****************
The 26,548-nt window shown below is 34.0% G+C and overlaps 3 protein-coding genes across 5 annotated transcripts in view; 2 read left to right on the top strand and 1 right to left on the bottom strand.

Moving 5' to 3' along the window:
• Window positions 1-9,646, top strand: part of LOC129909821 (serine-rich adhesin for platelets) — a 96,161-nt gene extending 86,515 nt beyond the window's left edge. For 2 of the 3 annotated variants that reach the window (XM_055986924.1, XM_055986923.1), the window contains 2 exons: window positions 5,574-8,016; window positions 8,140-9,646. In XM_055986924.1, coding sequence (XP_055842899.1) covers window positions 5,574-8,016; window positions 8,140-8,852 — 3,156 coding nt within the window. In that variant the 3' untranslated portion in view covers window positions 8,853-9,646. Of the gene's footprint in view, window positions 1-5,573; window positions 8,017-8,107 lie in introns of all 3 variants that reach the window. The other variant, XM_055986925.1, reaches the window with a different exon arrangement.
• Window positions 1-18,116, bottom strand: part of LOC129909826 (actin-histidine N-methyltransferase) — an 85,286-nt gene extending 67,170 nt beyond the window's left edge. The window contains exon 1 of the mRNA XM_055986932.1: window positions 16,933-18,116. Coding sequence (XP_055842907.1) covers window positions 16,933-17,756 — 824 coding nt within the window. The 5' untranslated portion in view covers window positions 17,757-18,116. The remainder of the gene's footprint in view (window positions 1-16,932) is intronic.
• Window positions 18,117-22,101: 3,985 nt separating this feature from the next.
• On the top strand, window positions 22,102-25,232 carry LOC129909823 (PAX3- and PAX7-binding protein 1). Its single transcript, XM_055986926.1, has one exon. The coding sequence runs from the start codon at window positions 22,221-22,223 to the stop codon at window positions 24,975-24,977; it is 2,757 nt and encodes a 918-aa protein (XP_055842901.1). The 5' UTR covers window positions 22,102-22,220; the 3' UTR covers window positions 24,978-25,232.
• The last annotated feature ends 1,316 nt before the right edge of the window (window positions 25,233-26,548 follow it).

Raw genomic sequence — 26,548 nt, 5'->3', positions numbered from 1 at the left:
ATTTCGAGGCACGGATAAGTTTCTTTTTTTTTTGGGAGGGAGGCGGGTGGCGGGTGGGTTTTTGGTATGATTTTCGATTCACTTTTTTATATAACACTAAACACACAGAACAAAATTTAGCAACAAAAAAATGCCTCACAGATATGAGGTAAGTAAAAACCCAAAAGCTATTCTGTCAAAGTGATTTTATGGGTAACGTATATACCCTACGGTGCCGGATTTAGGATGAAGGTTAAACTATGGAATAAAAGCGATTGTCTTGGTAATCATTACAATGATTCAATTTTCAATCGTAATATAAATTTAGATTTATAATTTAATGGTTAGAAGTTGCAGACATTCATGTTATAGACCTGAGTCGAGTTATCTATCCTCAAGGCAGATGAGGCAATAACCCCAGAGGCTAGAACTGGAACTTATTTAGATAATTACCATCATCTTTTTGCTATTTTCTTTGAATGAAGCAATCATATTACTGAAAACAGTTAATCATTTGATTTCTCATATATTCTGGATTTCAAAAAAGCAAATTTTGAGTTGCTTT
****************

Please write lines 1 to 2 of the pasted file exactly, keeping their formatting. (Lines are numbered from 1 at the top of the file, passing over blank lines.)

The 26,548-nt window shown below is 34.0% G+C and overlaps 3 protein-coding genes across 5 annotated transcripts in view; 2 read left to right on the top strand and 1 right to left on the bottom strand.

Moving 5' to 3' along the window: